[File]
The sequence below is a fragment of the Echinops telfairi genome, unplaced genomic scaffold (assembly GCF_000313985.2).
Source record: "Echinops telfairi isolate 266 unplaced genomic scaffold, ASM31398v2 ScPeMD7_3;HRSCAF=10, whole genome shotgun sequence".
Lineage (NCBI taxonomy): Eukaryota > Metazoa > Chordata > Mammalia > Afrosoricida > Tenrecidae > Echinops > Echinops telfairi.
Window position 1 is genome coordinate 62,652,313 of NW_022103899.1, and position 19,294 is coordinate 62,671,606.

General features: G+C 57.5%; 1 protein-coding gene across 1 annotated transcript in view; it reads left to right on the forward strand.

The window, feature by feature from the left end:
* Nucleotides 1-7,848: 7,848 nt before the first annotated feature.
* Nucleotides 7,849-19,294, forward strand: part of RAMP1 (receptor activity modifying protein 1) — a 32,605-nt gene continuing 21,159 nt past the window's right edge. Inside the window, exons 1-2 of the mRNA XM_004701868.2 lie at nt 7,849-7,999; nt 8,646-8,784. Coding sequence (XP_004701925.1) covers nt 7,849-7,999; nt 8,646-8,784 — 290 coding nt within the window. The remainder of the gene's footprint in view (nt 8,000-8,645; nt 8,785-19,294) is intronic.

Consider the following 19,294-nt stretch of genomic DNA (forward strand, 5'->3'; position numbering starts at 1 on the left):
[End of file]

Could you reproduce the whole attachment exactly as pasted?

The sequence below is a fragment of the Echinops telfairi genome, unplaced genomic scaffold (assembly GCF_000313985.2).
Source record: "Echinops telfairi isolate 266 unplaced genomic scaffold, ASM31398v2 ScPeMD7_3;HRSCAF=10, whole genome shotgun sequence".
Lineage (NCBI taxonomy): Eukaryota > Metazoa > Chordata > Mammalia > Afrosoricida > Tenrecidae > Echinops > Echinops telfairi.
Window position 1 is genome coordinate 62,652,313 of NW_022103899.1, and position 19,294 is coordinate 62,671,606.

General features: G+C 57.5%; 1 protein-coding gene across 1 annotated transcript in view; it reads left to right on the forward strand.

The window, feature by feature from the left end:
* Nucleotides 1-7,848: 7,848 nt before the first annotated feature.
* Nucleotides 7,849-19,294, forward strand: part of RAMP1 (receptor activity modifying protein 1) — a 32,605-nt gene continuing 21,159 nt past the window's right edge. Inside the window, exons 1-2 of the mRNA XM_004701868.2 lie at nt 7,849-7,999; nt 8,646-8,784. Coding sequence (XP_004701925.1) covers nt 7,849-7,999; nt 8,646-8,784 — 290 coding nt within the window. The remainder of the gene's footprint in view (nt 8,000-8,645; nt 8,785-19,294) is intronic.

Consider the following 19,294-nt stretch of genomic DNA (forward strand, 5'->3'; position numbering starts at 1 on the left):